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I can reveal that tonight on The Big Bang Theory (CBS, CTV, 8 p.m.) on season 7, episode 19, called The Indecision Amalgamation, stuff happens.

This stuff: "While Raj is racked with guilt when he tries to date two women at once, Penny wrestles with whether to take a role in a cheesy movie and Sheldon is torn trying to choose between two gaming systems." Right on.

Big Bang Theory is the most popular show in Canada. It can draw as many as 3.5 million viewers for a new episode. This is in a marketplace, splintered by countless competing cable channels, where the magic number is 1 million viewers for a show.

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The show is also ubiquitous. You can watch old episodes on almost any night of the week. Get on an Air Canada flight and you'll find a bunch of episodes to watch while the staff is rude to you.

We are now so familiar with the characters, so comfortable with the rhythms of the show, that its flaws and failings are forgiven or overlooked. Recently it was renewed for three more seasons, which would take it to a 10-season run. Can it last, as funny and clever as it is now? Maybe not.

Most successful sitcoms struggle through seasons seven and eight. There are severe limitations on the storylines that viewers will accept and even more severe limitations of the plausible actions of characters.

Big Bang Theory started badly. If you ever catch the pilot episode you'll see how crude it was. Two science geeks as bickering roommates and working at the California Institute of Technology – Leonard Hofstadter (Johnny Galecki) and theoretical physicist Sheldon Cooper (Jim Parsons). The other main character was the gal across the hall, Penny, (Kaley Cuoco), a waitress and aspiring actress. At first Sheldon was a woefully undeveloped figure, merely an annoying nerd. The key tweak was the deft introduction and establishment of pals Howard Wolowitz (Simon Helberg) and Rajesh Koothrappali (Kunal Nayyar), who also work at Caltech. At first, the solid charm was in the guys' relations with each other and with Penny. Essentially they were terrified of Penny's blond sexiness, which fostered her warmhearted mockery of them.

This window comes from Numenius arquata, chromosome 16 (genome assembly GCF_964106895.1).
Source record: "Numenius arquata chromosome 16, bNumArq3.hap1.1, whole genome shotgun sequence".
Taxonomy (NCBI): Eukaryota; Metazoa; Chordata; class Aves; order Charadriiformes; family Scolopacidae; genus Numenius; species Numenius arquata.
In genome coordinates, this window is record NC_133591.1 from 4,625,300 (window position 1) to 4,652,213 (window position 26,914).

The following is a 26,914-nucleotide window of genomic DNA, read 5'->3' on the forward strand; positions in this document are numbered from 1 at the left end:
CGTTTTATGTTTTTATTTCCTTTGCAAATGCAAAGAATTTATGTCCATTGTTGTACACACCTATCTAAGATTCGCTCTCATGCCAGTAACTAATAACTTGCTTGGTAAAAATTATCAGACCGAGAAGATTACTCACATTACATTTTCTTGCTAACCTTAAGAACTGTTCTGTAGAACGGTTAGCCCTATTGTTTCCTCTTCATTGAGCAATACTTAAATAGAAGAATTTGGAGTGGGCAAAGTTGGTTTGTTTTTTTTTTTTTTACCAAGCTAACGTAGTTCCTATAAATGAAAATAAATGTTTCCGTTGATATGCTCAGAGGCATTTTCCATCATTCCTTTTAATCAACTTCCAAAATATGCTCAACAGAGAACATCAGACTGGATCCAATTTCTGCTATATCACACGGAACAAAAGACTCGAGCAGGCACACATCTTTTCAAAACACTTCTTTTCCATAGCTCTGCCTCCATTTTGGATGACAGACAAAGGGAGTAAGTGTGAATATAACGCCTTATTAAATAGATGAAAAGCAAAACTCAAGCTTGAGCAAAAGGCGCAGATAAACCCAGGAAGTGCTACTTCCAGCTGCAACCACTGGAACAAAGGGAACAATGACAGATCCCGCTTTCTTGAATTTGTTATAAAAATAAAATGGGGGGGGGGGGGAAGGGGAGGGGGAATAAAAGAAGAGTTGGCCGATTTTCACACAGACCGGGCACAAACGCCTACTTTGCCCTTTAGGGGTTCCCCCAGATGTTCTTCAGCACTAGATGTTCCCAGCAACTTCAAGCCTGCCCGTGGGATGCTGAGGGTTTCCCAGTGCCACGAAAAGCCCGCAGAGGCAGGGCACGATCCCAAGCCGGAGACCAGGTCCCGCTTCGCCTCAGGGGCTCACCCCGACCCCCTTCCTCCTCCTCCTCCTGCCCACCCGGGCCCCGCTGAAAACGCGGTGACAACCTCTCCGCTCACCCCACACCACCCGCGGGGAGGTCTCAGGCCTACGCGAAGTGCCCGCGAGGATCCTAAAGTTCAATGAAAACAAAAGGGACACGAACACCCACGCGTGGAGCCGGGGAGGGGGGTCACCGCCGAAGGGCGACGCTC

As I see it, the show went awry when it shifted into a relationship comedy. Leonard and Penny, Howard and Bernadette (Melissa Rauch) and then Sheldon and Amy Farrah Fowler (Mayim Bialik). When I expressed this view, I got considerable hate mail. Apparently it was sexist to suggest that the female characters undermined the show's original comic grace and allure.

I stand by the assertion and, as the series must be rejuvenated for three more seasons, it's the relationship aspects that present the greatest difficulty. Can Penny and Leonard split up again? Does Bernadette actually become, more emphatically, Howard's mother? Will the series finale, in a few years, be marked by Sheldon marrying Amy? Perish the thought.

And then there is the matter of the age of the characters and actors. On the show, everybody is about 30 years old. Johnny Galecki is 38 and Jim Parsons is 41. With each passing year it becomes more difficult to locate the characters in the age established for them.

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I can reveal what happens tonight. I can't reveal the show's future, but I fear for it.

Airing Friday

I Am Not a Rock Star (Documentary Channel, 7 p.m.) is superb. Winner of multiple awards, it is filmmaker Bobbi Jo Hart's chronicle of the coming of age of classical pianist Marika Bournaki. Hart spent eight years documenting her subject's growth as a person and musician – the sacrifices, the doubts, the battles with teachers and others. Done vérité-style, it is finely compelling, beautifully rhythmic. And Bournaki herself is a riveting character. This is about childhood, music, life, pain and triumph. Not to be missed.

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